Cher — Having just received your results last week, the timing of this post is serendipitous! 🙂
It most certainly is, Laurie! Thank YOU for being part of this serendipitous equation for me today! Cher xo
That’s a neat shop inside too. I used to make maps, so I’m kind of drawn to those places. I have not done a DNA test. I’ve heard they are kind of dubious, but don’t have any evidence to back that up. As a fiction guy, I can also see a database of DNA being misused by someone. Look at what got Facebook into the news lately.
Craig — Okay, now you’ve piqued my curiosity and I’m going to have to go INSIDE the blueprint shop! 🙂
Lots of maps for sale of forest roads and such.
I’ve not done a DNA test, but I assume my results would be much like Shirley’s since my Mennonite ancestors followed the Switzerland –> Germany –> Netherlands –> America route in the early 1700s. My father called me Pocahontas when I was young though, so maybe there was a maverick in my genealogy somewhere. Ha!
Marian — Your father calling you Pocahontas when you were young made me smile. Like you said, you may have “a maverick” in your geneaology, which I think would make it all the more interesting 🙂
That is a cool sign. Your DNA results are fun and interesting. Like Fatima, I think of it more for solving crimes or parentage. We have done extensive family history that goes quite far back in Germany and Poland. In the end, we are all related, aren´t we?
Darlene — I heartily agree with your assessment: “In the end, we are all realted.” 🙂
Haven’t done it, thought about it occasionally, but probably won’t unless the test becomes incredibly inexpensive. Based on what I know of my ancestry, I figure I’m pretty much a mix of Scandinavian and British with a bit of Scots and maybe Irish. Rather boring i.m.o.
Chris — Not boring in the least! Just think of the Highland battles and Viking clashes that run through your veins 🙂
I have not had a DNA test done. I’m pretty sure I know what it would tell me…but wouldn’t it be fun if it were a total surprise!
Cindy — It’s those wonderful surprises that are drawing people closer together, helping us to realize that we’re one big family—humanity 🙂
Love the sign! Very creative character !
No I have not done a DNA testing, not aware of anyone in our family having done so at this point. The Stroud side of the family’s name was changed from Strobe or something like that. Pennsylvania Dutch?
Jeff — You may well be right about Pennsylvania Dutch roots. How cool is that?! 🙂
Love the sign!
I’ve not been DNA tested, but it is something I wonder about, just for fun.
Sassy — It was fun, especially when it revealed ancestry we hadn’t been aware of 🙂
Yes, that’s what I thought… I’m curious 🙂
Timeless Classics — Like you, I love that quote too. And his book is PHENOMENAL!
I haven’t had my DNA tested yet. I feel weird about it being “out there.” My husband did it though. No surprises in his DNA for us at all. 😄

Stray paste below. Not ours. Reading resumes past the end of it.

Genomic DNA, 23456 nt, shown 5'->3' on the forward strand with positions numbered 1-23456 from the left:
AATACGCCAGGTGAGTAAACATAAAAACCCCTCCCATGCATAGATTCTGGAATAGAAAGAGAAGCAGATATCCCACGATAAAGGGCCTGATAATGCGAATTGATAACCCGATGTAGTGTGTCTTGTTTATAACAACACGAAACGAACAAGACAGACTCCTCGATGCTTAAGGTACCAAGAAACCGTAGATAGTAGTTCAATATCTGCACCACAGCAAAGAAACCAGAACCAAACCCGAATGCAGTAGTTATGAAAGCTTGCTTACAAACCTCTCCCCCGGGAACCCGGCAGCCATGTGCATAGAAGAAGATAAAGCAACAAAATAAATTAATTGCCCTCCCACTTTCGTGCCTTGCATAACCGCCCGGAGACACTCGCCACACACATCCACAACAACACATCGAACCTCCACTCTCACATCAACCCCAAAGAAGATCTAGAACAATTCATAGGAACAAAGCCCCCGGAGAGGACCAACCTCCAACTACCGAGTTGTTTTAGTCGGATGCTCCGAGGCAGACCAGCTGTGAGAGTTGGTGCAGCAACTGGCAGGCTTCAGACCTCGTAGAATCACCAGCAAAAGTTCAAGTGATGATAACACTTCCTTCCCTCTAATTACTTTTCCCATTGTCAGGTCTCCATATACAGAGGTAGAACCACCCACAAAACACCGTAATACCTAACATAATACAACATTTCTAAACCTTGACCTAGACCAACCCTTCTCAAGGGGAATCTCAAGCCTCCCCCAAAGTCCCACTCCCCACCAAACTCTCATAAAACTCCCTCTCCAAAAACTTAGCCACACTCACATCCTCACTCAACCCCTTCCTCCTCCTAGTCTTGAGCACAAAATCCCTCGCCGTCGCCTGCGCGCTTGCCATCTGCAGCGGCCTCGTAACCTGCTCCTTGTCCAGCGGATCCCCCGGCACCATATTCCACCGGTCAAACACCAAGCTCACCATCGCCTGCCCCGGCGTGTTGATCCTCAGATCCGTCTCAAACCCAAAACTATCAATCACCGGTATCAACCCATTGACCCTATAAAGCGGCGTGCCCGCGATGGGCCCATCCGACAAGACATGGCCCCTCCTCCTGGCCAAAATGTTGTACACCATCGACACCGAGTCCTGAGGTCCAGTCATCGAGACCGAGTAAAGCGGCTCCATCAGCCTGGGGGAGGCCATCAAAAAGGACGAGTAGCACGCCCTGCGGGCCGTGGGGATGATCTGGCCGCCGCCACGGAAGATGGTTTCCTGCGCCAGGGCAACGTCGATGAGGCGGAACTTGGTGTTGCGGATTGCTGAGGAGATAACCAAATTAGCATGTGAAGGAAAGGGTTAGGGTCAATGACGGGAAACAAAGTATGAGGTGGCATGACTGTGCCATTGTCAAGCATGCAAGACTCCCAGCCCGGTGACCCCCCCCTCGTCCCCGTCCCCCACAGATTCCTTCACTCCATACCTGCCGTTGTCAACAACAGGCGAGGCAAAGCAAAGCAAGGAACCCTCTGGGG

Carrie — I definitely understand about your “being out there” concern.
I plan on being tested, but I believe we are all one! We’re each just another atom in the big mystery!
Joan — Amen siSTAR! ⭐
Our children and grandchildren gave us Ancestry DNA tests for our 50th Anniversary, last April.
I was curious to know confirm my Spanish/Sephardi Jewish DNA.
My paternal grandmother’s maiden name was Benzuly or Ben Azuly, which means Son of Azuly in Hebrew. My grandmother had very dark skin and hair. I remember her always being fascinated by my red hair, fair skin, and freckles.
I was delighted when the test confirmed the I do have DNA from the Iberian peninsula.
Sheila — What an incredible gift to receive! What an incredible heritage you have 🙂
Thanks, Laurie. It was a “Love”ly gift from all our children and I appreciate my Sephardi heritage gift from my father!
My grandparents wore their ancestry. My Icelandic-Canadian grandparents spoke Icelandic. My English-Canadian grandmother was a walking billboard for her country of origin. But my parents maintained that they were Canadian, no hyphen necessary. Me? Up until very recently, I held tight to those hyphens. I dug up my roots and showed them to people when they asked–and sometimes when they didn’t. And now… I wonder does it matter? Are we much better off if we abandon self-definitions that divide and embrace definitions that unite? Am I a world citizen?
Leanne — “World citizen” and my race is “human” are how it shold be 🙂
I had my DNA tested a year ago at the genetics center at University of Washington. The Ancestry results were interesting and then I paid for a genetics expert to read the medical message behind all that spit!!!! (Very Expensive and very useful info) I also did an ancestry/ medical DNA check for my adopted daughter as she has cleft palate in her background, we have not paid for the genetics reading for her but she was very relieved to know that she can not pass on a cleft palate for this generation coming up (her children) Although born Korean – all that Japanese heritage that showed up indicated that her grandmother was part of the ethnic cleansing by the Japanese during WWII ( a rape victim for sure)